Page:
Old Apr 27, '12, 8:16 am
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DCNBILL DCNBILL is offline
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Default Re: Some Himalayan glaciers actually growing, scientists find

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Originally Posted by vz71 View Post
Allow me to explain the first issue many are having with your explanations.

You specify above .8C above pre-industrial.

You do realize that at the time there was no way to measure the global temperature to that degree of accuracy...right?

Any claim of warming at that point is based upon a faulty premise.
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  #96  
Old Apr 27, '12, 8:35 am
SamH SamH is offline
 
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Default Re: Some Himalayan glaciers actually growing, scientists find

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Originally Posted by vz71 View Post
Allow me to explain the first issue many are having with your explanations.

You specify above .8C above pre-industrial.

You do realize that at the time there was no way to measure the global temperature to that degree of accuracy...right?

Any claim of warming at that point is based upon a faulty premise.
Agreed.

Any average temp used from that period (pre industrial) is using a collection of temperature data that relied upon the technology and gathering techniques of the time. Now you can say that they “adjusted” for these possible errors but that only means the data is even more corrupt than it already was.

Even modern data collection varies more than that due to human/computer error. Remember the proclamation a few years ago that a particular September was the warmest September in recorded history. It was only after outside sources examined the data that they questioned the startling anomaly that Russian sources reported the exact same data for September that it had for August. As it turned out they lost September's data and turned in August again hoping no one would notice. Given how easily they missed the reason for that startling bit of information one can only wonder if the data from 1819 has similar but less noticeable errors.
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  #97  
Old Apr 27, '12, 8:09 pm
lynnvinc lynnvinc is offline
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Default Re: Some Himalayan glaciers actually growing, scientists find

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Originally Posted by vz71 View Post
Allow me to explain the first issue many are having with your explanations.

You specify above .8C above pre-industrial.

You do realize that at the time there was no way to measure the global temperature to that degree of accuracy...right?

Any claim of warming at that point is based upon a faulty premise.
Actually I mispoke, it has warmed .8C above temps of 100 years ago.

And they do have ways to estimate temps back many millions of years through many different types of proxies which fairly well align with each other. E.g., ice cores, tree rings, sub-fossil pollen, boreholes, corals, lake and ocean sediments, stalactites/stalagmites, fora-minifera, etc.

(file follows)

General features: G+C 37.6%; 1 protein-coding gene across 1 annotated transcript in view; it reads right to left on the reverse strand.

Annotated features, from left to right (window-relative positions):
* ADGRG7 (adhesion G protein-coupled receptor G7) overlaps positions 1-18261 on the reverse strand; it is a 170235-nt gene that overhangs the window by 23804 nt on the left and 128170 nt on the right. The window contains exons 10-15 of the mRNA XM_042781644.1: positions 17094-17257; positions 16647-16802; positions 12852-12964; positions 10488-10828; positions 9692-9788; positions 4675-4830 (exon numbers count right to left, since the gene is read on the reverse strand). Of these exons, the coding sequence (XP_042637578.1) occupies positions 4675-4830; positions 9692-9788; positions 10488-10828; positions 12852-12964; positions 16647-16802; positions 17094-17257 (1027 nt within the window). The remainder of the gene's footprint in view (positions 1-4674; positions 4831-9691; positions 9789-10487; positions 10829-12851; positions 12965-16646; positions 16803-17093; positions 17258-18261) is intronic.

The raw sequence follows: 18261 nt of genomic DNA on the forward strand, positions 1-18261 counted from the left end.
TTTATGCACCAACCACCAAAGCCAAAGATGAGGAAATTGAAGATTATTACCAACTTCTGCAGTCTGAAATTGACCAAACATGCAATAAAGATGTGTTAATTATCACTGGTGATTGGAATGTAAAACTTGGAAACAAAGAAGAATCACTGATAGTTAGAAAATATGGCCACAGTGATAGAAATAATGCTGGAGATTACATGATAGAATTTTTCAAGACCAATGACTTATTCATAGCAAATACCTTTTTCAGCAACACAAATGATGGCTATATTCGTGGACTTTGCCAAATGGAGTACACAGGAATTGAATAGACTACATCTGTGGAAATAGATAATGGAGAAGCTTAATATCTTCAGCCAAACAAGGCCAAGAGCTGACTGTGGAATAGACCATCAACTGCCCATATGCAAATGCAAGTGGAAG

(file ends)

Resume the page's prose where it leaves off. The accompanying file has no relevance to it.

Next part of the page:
The way proxies are done is to see whether they match up with the instrumental records, and if they do, then use them for time periods when there are no instrumental records. The science on this is very robust now, with many proxies lining up fairly well. For a summary of this, you can learn more about this at http://en.wikipedia.org/wiki/Proxy_(climate)
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  #98  
Old Apr 27, '12, 8:17 pm
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Default Re: Some Himalayan glaciers actually growing, scientists find

Looks like the artic recovered somewhat this year
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  #99  
Old Apr 27, '12, 8:40 pm
vz71 vz71 is offline
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Default Re: Some Himalayan glaciers actually growing, scientists find

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Originally Posted by lynnvinc View Post
Actually I mispoke, it has warmed .8C above temps of 100 years ago.
Same problem.

This requires knowledge of the global temperatures of that time to a degree of accuracy that was not in existence.
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  #100  
Old Apr 27, '12, 8:42 pm
vz71 vz71 is offline
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Default Re: Some Himalayan glaciers actually growing, scientists find

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Originally Posted by lynnvinc View Post
And they do have ways to estimate temps back many millions of years through many different types of proxies which fairly well align with each other. E.g., ice cores, tree rings, sub-fossil pollen, boreholes, corals, lake and ocean sediments, stalactites/stalagmites, fora-minifera, etc.
But not accurate to tenths of a degree C.
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  #101  
Old Apr 27, '12, 11:29 pm
lynnvinc lynnvinc is offline
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Default Re: Some Himalayan glaciers actually growing, scientists find

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Originally Posted by vz71 View Post
But not accurate to tenths of a degree C.
They have big error bars, that is true, but the upper end of those are still below today's temps.
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  #102  
Old Apr 28, '12, 6:26 am
lynnvinc lynnvinc is offline
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Default Re: Some Himalayan glaciers actually growing, scientists find